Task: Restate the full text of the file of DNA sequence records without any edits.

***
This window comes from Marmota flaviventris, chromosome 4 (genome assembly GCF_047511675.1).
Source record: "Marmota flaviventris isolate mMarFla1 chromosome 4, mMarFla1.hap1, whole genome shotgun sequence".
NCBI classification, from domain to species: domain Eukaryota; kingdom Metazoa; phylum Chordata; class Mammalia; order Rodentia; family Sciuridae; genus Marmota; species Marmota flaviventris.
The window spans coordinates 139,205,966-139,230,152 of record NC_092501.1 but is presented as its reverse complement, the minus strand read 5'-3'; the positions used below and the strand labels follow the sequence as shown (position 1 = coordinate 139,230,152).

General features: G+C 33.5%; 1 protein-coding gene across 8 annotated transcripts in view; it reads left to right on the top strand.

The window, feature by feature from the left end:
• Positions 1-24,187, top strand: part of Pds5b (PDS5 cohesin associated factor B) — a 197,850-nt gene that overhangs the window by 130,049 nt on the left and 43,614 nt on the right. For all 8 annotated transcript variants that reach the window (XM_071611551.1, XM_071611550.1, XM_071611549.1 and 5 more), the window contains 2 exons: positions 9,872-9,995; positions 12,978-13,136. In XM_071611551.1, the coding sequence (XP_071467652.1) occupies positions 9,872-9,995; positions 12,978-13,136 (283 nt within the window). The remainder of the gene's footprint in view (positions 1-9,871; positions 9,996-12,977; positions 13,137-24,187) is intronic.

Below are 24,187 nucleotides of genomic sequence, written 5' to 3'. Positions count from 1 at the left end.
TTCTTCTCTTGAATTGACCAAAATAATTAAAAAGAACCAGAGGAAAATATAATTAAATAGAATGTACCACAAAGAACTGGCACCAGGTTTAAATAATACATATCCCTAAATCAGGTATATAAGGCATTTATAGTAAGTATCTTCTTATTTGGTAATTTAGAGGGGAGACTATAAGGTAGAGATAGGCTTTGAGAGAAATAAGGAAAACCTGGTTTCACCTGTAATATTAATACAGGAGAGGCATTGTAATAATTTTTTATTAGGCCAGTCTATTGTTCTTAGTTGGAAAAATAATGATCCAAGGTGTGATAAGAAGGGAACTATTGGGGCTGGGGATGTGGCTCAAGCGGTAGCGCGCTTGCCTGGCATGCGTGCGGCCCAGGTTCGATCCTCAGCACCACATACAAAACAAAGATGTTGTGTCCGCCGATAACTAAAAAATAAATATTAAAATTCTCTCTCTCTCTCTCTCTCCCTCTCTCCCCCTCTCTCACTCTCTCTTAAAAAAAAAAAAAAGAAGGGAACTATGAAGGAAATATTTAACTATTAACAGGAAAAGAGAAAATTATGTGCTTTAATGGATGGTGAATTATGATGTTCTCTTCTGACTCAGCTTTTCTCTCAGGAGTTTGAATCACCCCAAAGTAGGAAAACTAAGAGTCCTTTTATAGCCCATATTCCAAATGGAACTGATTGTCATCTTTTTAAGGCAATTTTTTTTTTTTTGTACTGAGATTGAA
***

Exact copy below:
This window comes from Marmota flaviventris, chromosome 4 (genome assembly GCF_047511675.1).
Source record: "Marmota flaviventris isolate mMarFla1 chromosome 4, mMarFla1.hap1, whole genome shotgun sequence".
NCBI classification, from domain to species: domain Eukaryota; kingdom Metazoa; phylum Chordata; class Mammalia; order Rodentia; family Sciuridae; genus Marmota; species Marmota flaviventris.
The window spans coordinates 139,205,966-139,230,152 of record NC_092501.1 but is presented as its reverse complement, the minus strand read 5'-3'; the positions used below and the strand labels follow the sequence as shown (position 1 = coordinate 139,230,152).

General features: G+C 33.5%; 1 protein-coding gene across 8 annotated transcripts in view; it reads left to right on the top strand.

The window, feature by feature from the left end:
• Positions 1-24,187, top strand: part of Pds5b (PDS5 cohesin associated factor B) — a 197,850-nt gene that overhangs the window by 130,049 nt on the left and 43,614 nt on the right. For all 8 annotated transcript variants that reach the window (XM_071611551.1, XM_071611550.1, XM_071611549.1 and 5 more), the window contains 2 exons: positions 9,872-9,995; positions 12,978-13,136. In XM_071611551.1, the coding sequence (XP_071467652.1) occupies positions 9,872-9,995; positions 12,978-13,136 (283 nt within the window). The remainder of the gene's footprint in view (positions 1-9,871; positions 9,996-12,977; positions 13,137-24,187) is intronic.

Below are 24,187 nucleotides of genomic sequence, written 5' to 3'. Positions count from 1 at the left end.
TTCTTCTCTTGAATTGACCAAAATAATTAAAAAGAACCAGAGGAAAATATAATTAAATAGAATGTACCACAAAGAACTGGCACCAGGTTTAAATAATACATATCCCTAAATCAGGTATATAAGGCATTTATAGTAAGTATCTTCTTATTTGGTAATTTAGAGGGGAGACTATAAGGTAGAGATAGGCTTTGAGAGAAATAAGGAAAACCTGGTTTCACCTGTAATATTAATACAGGAGAGGCATTGTAATAATTTTTTATTAGGCCAGTCTATTGTTCTTAGTTGGAAAAATAATGATCCAAGGTGTGATAAGAAGGGAACTATTGGGGCTGGGGATGTGGCTCAAGCGGTAGCGCGCTTGCCTGGCATGCGTGCGGCCCAGGTTCGATCCTCAGCACCACATACAAAACAAAGATGTTGTGTCCGCCGATAACTAAAAAATAAATATTAAAATTCTCTCTCTCTCTCTCTCTCCCTCTCTCCCCCTCTCTCACTCTCTCTTAAAAAAAAAAAAAAGAAGGGAACTATGAAGGAAATATTTAACTATTAACAGGAAAAGAGAAAATTATGTGCTTTAATGGATGGTGAATTATGATGTTCTCTTCTGACTCAGCTTTTCTCTCAGGAGTTTGAATCACCCCAAAGTAGGAAAACTAAGAGTCCTTTTATAGCCCATATTCCAAATGGAACTGATTGTCATCTTTTTAAGGCAATTTTTTTTTTTTTGTACTGAGATTGAA